However, IMT has regained attention in recent years due to its molecular characteristics and actionable goals. Here, we reported a 42-year-old patient who was diagnosed with ALK-negative metastatic lung IMT based on IHC and FISH tests. NGS-based broad genomic profiling showed the patient to have a TFG-ROS1 rearrangement.
Figure 1: Spindled myofibroblasts and fibroblasts without atypia, surrounded by the inflammatory cells (HESx40).
Figure 2: Spindle cells with diffuse cytoplasmic staining for SMA (a). Negative staining for CD34 (b), PS100 (c) and GFAP (d).
About 50% of inflammatory myofibroblastic tumors harbor rearrangements of the ALK gene and are positive for ALK by immunohistochemistry [8,9]. ALK is therefore a useful marker to confirm the diagnosis of this type of tumor. However, the diagnosis of ALK negative inflammatory myofibroblastic tumors remains a significant challenge . When tumors appear in pediatric and adolescent patients in the lung or abdomen and exhibit cytoarchitectural features Typical (i.e., uniform spindle cell bundles with vesicular nuclei, mixed with plasma cells and lymphocytes), the diagnosis of inflammatory myofibroblastic tumor is relatively straightforward even in the absence of ALK expression. In contrast, when such tumors occur in older patients or in unusual anatomical sites (eg, somatic soft tissue), or exhibit notable nuclear atypia, more aggressive spindle cell sarcomas may be serious diagnostic considerations. In recent years, a considerable proportion of ALK-negative IMT patients have been shown to harbor rearrangements in various genes, including ROS1, NTRK, PDGFRβ and RET. Effective targeted therapies are available for patients with these rearrangements .
This report expands the clinicopathologic spectrum of ROS1 rearranged IMT by documenting an adult example, which occurred in the lung. Only 3 cases of IMT with TFG - ROS1 have ever been reported in the literature, and these tumors appeared in the lung, mesentery and stomach of a 6year old child, an 8year old boy and a 30year old adult, respectively. Therefore, identification of the TFG - ROS1 fusion in this case not only contributed to precise molecular subtyping, but also indicated treatment with targeted molecular therapy with crizotinib.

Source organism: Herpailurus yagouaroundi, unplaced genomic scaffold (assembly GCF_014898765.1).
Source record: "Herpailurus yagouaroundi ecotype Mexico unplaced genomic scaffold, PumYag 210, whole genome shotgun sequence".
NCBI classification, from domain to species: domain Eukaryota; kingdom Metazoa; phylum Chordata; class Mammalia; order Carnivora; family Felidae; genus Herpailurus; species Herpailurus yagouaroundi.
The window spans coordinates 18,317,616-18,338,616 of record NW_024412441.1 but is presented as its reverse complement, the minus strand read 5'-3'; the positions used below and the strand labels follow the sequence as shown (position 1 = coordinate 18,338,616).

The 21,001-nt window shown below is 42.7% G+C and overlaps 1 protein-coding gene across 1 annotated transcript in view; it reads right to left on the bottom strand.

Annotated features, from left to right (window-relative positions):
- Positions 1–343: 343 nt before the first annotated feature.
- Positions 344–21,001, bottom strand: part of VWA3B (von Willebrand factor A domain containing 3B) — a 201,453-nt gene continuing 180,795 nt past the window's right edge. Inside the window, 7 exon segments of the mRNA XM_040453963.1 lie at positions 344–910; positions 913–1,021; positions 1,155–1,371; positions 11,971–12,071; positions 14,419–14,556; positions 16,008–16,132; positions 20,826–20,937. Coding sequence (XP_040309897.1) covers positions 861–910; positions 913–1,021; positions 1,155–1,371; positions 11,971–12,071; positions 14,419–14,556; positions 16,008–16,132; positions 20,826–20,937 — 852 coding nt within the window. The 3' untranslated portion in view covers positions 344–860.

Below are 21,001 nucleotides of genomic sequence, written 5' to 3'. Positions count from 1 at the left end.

The report of this myelofibroblastic tumor case showed that immunohistochemistry for ROS1 may be useful in supporting the diagnosis of a subset of ALK negative inflammatory myofibroblastic tumors and may select some clinically aggressive and metastatic cases for targeted therapy directed against ROS1.
Ethics Approval and Consent to Participate
Consent for Publication
Consent from patient was obtained before publication of this case report.
Availability of Data and Materials
The data are available from the corresponding author on reasonable request.
The authors declare that they have no competing interests.
- Panagiotopoulos N, Patrini N, Gvinianidze L, Woo WL, Borg E, et al. (2015) Inflammatory myofibroblastic tumour of the lung: a reactive lesion or a true neo- plasm? J Thorac Dis 7(5): 908-911.
- Melloni G, Carretta A, Ciriaco P, Arrigoni G, Fieschi S, et al. (2005) Inflammatory pseudotumor of the lung in adults. Ann Thorac Surg 79: 426-432.
- Kotoulas C, Konstantinou M, Fotinou M, Triggidou R, Papamichalis G, et al. (2006) Inflammatory pseudotumor of the lung: Our experience. Pneumon 19(1): 54-58.
- Ishida T, Oka T, Nishino T, Tateishi M, Mitsudomi T, et al. (1989) Pseudotumeur inflammatoire du poumon chez l'adulte: analyse radiographique et clinicopathologique. Ann Thorac Surg 48: 90-95.
- Cheng L, Foster SR, MacLennan GT, Lopez-Beltran A, Zhang S, et al. (2008) Inflammatory myofibroblastic tumors of the genitourinary tract- single entity or continuum? J Urol 180(4): 1235-1240.
- Lott S, Lopez-Beltran A, Montironi R, Montironi R, Chenget L, et al. (2007) Soft tissue tumors of the urinary bladder, part I: myofi- broblastic proliferations, benign neoplasms, and tumors of uncertain malignant potential. Hum Pathol 38(6): 807-823.
- Gleason BC, Hornick JL (2008) Inflammatory myofibroblastic tumours: where are we now? J Clin Pathol 61(4): 428-437.
- Coffin CM, Patel A, Perkins S, Elenitoba-Johnson KS, Perlman E, et al. (2001) ALK1 and p80 expression and chromosomal rearrangements invol- ving 2p23 in inflammatory myofibroblastic tumor. Mod Pathol 14(6): 569-576.
- Lovely CM, Gupta A, Lipson D, Otto G, Brennan T, et al. (2014) Inflammatory myofibroblastic tumors harbor multiple potentially actionable kinase fusion. Cancer Discov 4(8): 889-895.
- Antonescu CR, Suurmeijer AJ, Zhang L, Sung YS, Jungbluth AA, et al. (2015) Molecular characterization of in- flammatory myofibroblastic tumors with frequent ALK and ROS1 gene fusions and rare novel RET rearrangement. Am J Surg Pathol 39(7): 957-967.